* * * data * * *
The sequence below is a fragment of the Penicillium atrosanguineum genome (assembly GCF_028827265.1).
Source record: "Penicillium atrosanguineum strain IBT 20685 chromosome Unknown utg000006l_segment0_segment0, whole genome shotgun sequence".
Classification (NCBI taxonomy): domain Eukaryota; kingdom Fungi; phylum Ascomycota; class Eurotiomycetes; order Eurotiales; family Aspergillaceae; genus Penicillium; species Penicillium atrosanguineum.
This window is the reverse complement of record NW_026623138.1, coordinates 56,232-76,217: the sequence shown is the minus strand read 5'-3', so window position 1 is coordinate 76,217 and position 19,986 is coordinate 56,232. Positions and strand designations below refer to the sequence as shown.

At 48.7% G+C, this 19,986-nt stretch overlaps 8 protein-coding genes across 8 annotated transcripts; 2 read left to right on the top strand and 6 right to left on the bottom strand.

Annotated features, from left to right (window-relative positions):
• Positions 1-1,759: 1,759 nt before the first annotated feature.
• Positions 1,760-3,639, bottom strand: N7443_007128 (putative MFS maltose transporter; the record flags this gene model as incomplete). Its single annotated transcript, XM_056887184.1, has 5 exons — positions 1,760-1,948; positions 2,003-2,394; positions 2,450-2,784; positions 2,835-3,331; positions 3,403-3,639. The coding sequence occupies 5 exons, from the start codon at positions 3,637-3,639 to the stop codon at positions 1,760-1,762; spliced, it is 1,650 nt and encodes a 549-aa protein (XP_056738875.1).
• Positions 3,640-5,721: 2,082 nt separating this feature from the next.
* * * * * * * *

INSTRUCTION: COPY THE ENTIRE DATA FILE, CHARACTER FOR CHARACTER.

The sequence below is a fragment of the Penicillium atrosanguineum genome (assembly GCF_028827265.1).
Source record: "Penicillium atrosanguineum strain IBT 20685 chromosome Unknown utg000006l_segment0_segment0, whole genome shotgun sequence".
Classification (NCBI taxonomy): domain Eukaryota; kingdom Fungi; phylum Ascomycota; class Eurotiomycetes; order Eurotiales; family Aspergillaceae; genus Penicillium; species Penicillium atrosanguineum.
This window is the reverse complement of record NW_026623138.1, coordinates 56,232-76,217: the sequence shown is the minus strand read 5'-3', so window position 1 is coordinate 76,217 and position 19,986 is coordinate 56,232. Positions and strand designations below refer to the sequence as shown.

At 48.7% G+C, this 19,986-nt stretch overlaps 8 protein-coding genes across 8 annotated transcripts; 2 read left to right on the top strand and 6 right to left on the bottom strand.

Annotated features, from left to right (window-relative positions):
• Positions 1-1,759: 1,759 nt before the first annotated feature.
• Positions 1,760-3,639, bottom strand: N7443_007128 (putative MFS maltose transporter; the record flags this gene model as incomplete). Its single annotated transcript, XM_056887184.1, has 5 exons — positions 1,760-1,948; positions 2,003-2,394; positions 2,450-2,784; positions 2,835-3,331; positions 3,403-3,639. The coding sequence occupies 5 exons, from the start codon at positions 3,637-3,639 to the stop codon at positions 1,760-1,762; spliced, it is 1,650 nt and encodes a 549-aa protein (XP_056738875.1).
• Positions 3,640-5,721: 2,082 nt separating this feature from the next.